The local church must be properly constituted and brought into the life and power of the Holy Spirit. The Sheep must be cared for! (Acts 20:28)

(B) The Fish Gate (3:3)
The local church must be mobilized to reach the lost.

(C). The Old Gate (3:6)
The local church must be built on the foundations of the Apostles and Prophets but also on the traditions handed down to it by great spiritual leaders. The people should be encouraged to read the stories of great reformers through history.

(D). The Valley Gate (3:13)
The local church should exemplify a way of living that separates it from the world. The New Testament church was called the “people of the way” Acts 9:2.

(E). The Refuse Gate (3:14)
The local church should live in inward holiness and purity (2 Corinthians 7:1).

(F). The Fountain Gate (3:15)
The local church must be filled with the Spirit and walking in His power.

(G) The Water Gate (3:26)
Every Christian should be able to rightly divide the word of God.

(H) The Horse Gate (3:28)
The local church should be taught “the how’s and why’s” of spiritual warfare. The horse is an animal of war and we are definitely at war with an unseen enemy that seeks to constantly neutralize and harass us (Ephesians 6:10-20).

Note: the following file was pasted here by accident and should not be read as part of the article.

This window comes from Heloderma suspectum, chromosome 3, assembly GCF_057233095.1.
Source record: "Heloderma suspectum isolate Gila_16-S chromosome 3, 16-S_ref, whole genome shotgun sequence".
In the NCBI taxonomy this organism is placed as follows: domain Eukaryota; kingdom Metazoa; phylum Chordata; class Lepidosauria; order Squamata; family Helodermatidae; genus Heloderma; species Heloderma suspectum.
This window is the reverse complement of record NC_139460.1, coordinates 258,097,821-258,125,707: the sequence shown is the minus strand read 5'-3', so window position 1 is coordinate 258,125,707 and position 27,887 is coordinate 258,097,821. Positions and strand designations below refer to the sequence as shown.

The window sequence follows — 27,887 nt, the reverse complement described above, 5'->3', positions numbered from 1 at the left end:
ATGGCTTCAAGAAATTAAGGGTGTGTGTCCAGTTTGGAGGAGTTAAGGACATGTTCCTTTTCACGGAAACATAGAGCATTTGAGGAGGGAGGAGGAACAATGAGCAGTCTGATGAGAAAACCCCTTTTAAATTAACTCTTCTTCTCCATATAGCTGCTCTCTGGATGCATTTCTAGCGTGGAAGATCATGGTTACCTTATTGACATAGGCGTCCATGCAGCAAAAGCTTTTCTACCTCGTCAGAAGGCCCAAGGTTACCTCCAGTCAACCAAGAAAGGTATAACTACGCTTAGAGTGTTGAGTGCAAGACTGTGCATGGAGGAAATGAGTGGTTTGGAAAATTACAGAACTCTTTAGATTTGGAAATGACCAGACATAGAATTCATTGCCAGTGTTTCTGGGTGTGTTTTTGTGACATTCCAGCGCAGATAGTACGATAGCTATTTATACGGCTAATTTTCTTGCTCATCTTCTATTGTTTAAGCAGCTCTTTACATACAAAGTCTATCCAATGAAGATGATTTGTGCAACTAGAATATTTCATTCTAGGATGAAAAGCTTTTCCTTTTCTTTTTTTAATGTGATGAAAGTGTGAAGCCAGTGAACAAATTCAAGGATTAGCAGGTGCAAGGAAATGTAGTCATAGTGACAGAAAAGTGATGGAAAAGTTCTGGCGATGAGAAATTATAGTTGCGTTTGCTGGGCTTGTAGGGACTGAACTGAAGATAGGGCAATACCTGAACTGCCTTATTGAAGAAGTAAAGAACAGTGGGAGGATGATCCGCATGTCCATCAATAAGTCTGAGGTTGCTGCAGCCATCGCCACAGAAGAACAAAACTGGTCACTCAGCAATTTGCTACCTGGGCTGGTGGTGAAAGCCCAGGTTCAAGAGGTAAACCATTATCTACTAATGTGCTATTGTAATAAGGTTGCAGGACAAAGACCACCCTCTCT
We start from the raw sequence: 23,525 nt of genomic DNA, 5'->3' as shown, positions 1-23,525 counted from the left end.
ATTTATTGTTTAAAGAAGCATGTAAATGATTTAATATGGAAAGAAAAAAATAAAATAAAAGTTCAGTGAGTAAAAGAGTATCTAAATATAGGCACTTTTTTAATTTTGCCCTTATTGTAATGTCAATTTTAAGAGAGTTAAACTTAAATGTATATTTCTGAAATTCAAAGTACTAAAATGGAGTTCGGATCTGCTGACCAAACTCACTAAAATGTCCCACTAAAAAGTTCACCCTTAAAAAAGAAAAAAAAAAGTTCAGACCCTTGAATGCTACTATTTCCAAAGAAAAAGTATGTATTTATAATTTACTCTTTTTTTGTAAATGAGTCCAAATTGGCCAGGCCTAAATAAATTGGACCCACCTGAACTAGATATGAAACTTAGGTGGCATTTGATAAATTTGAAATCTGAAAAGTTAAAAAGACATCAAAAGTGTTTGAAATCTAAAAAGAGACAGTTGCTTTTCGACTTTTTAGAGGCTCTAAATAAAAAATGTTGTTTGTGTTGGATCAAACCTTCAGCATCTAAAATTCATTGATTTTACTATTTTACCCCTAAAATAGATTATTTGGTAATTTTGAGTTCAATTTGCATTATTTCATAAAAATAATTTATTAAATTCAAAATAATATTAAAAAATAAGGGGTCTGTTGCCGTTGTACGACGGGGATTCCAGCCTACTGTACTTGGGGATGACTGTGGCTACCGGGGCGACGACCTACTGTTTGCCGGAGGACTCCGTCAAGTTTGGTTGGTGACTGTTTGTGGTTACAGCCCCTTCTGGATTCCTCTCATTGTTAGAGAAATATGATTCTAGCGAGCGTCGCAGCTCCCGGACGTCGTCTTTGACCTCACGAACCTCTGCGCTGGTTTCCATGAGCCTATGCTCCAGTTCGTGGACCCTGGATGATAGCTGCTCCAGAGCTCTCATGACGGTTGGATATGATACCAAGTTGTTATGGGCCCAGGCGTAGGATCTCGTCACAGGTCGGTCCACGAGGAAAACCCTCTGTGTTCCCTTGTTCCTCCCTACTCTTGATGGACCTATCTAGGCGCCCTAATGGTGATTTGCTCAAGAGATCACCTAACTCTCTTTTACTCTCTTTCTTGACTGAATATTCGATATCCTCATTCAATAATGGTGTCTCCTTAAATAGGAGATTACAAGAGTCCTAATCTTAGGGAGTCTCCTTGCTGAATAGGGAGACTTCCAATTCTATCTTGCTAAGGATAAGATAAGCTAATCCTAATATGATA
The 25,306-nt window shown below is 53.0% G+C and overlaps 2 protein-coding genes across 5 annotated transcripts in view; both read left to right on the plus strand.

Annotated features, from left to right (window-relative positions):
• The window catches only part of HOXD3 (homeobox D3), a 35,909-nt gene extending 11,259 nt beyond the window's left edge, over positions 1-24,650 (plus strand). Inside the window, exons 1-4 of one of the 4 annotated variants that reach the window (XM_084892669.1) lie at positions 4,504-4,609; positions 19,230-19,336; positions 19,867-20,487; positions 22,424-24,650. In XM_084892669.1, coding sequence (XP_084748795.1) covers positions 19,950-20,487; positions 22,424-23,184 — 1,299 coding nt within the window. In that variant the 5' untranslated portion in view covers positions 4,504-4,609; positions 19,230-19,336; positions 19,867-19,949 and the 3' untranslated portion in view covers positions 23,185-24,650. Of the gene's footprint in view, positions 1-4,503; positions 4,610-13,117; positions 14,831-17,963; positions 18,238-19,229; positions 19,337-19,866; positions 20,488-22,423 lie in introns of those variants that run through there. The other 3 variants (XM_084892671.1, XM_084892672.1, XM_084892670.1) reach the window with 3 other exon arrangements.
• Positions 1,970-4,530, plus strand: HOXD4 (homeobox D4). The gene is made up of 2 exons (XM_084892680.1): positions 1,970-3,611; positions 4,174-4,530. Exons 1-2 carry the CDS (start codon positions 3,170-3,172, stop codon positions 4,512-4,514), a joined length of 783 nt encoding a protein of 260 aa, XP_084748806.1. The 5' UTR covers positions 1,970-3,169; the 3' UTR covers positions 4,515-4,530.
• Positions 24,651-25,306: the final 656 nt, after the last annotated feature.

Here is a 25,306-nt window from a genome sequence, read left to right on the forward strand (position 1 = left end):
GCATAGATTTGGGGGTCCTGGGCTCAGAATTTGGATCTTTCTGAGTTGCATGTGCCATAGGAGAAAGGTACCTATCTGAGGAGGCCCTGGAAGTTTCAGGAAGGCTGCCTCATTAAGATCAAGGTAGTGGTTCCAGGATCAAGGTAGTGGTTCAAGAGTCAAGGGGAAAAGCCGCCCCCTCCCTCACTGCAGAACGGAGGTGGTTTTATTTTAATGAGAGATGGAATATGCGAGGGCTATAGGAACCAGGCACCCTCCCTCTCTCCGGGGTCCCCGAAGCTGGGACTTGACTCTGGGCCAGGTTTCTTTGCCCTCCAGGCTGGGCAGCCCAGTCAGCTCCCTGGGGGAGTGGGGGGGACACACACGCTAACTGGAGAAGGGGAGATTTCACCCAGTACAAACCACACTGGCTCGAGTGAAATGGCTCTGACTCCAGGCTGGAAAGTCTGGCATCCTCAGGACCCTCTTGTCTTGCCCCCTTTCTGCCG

(I) The East Gate (3:29)
Nothing keeps the local church healthy like a good understanding of Jesus’ soon coming. This is the blessed hope of the church and the early church lived its life in the light of it. We should do the same! (Titus 2:11-13)

(J) The Inspection Gate (3:31)
Every believer will one day appear before the judgment seat of Christ to give an account of his or her life on earth or, as the Bible puts it, to be scrutinized for “the things done in the body.” This being so we should live out our days close to God, in prayer and in faithfulness (2 Corinthians 5:10).

Given this vital work of repairing the gates, it is clear that we need a reformation that will restore much of what we have lost over the years. May the Lord enable us to experience it.

Malcolm Hedding

©Malcolm Hedding Ministries